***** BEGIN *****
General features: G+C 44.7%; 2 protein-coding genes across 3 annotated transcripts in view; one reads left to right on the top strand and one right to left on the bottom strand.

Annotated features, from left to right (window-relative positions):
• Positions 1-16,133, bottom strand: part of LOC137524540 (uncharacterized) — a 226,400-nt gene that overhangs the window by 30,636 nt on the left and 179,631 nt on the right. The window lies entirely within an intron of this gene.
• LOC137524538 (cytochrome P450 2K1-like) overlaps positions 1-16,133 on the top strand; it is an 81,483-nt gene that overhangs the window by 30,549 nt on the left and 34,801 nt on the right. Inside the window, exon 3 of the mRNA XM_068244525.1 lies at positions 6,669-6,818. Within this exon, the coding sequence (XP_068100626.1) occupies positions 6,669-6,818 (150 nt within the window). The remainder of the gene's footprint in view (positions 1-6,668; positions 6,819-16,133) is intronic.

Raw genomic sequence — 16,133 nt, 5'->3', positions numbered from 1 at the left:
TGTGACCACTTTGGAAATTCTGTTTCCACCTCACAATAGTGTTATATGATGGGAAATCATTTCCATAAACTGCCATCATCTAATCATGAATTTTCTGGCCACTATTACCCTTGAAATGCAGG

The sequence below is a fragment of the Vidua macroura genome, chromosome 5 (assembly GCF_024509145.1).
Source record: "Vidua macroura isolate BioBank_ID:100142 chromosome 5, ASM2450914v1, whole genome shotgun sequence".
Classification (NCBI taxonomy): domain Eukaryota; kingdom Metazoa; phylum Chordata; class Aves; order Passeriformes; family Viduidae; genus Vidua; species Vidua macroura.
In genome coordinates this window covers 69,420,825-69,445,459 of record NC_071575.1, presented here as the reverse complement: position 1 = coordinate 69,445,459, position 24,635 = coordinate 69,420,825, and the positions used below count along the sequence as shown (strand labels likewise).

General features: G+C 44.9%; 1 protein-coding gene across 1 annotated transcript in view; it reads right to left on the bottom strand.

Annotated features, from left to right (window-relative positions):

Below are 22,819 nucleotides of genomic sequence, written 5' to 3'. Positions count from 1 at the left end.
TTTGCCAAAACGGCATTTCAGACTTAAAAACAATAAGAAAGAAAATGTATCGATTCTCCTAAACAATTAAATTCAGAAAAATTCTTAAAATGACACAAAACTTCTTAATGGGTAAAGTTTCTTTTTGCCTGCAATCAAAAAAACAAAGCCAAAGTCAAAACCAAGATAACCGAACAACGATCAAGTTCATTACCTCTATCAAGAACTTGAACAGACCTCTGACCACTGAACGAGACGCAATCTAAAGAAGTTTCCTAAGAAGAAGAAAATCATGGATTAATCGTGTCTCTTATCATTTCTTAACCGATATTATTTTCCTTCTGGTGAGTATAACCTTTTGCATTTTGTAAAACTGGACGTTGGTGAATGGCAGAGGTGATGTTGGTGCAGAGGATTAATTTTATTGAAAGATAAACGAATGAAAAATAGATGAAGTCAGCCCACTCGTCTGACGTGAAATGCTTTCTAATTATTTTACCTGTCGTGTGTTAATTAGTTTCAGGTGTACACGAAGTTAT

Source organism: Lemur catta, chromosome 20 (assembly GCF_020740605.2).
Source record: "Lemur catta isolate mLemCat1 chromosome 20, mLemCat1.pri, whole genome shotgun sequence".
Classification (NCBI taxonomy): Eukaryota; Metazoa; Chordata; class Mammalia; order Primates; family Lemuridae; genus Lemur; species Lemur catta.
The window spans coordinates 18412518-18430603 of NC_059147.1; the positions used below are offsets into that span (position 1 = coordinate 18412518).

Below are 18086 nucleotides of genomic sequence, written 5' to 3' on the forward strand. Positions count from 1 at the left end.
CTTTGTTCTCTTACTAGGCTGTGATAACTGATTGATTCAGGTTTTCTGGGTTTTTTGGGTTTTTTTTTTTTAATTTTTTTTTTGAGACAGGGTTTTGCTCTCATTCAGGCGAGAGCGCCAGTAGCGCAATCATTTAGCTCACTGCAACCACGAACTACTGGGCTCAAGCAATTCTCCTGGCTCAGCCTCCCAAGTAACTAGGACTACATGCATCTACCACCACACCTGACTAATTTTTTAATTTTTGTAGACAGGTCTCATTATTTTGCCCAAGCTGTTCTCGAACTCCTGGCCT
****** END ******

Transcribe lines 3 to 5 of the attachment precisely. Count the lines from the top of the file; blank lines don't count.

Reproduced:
• Positions 1-16,133, bottom strand: part of LOC137524540 (uncharacterized) — a 226,400-nt gene that overhangs the window by 30,636 nt on the left and 179,631 nt on the right. The window lies entirely within an intron of this gene.
• LOC137524538 (cytochrome P450 2K1-like) overlaps positions 1-16,133 on the top strand; it is an 81,483-nt gene that overhangs the window by 30,549 nt on the left and 34,801 nt on the right. Inside the window, exon 3 of the mRNA XM_068244525.1 lies at positions 6,669-6,818. Within this exon, the coding sequence (XP_068100626.1) occupies positions 6,669-6,818 (150 nt within the window). The remainder of the gene's footprint in view (positions 1-6,668; positions 6,819-16,133) is intronic.

Raw genomic sequence — 16,133 nt, 5'->3', positions numbered from 1 at the left: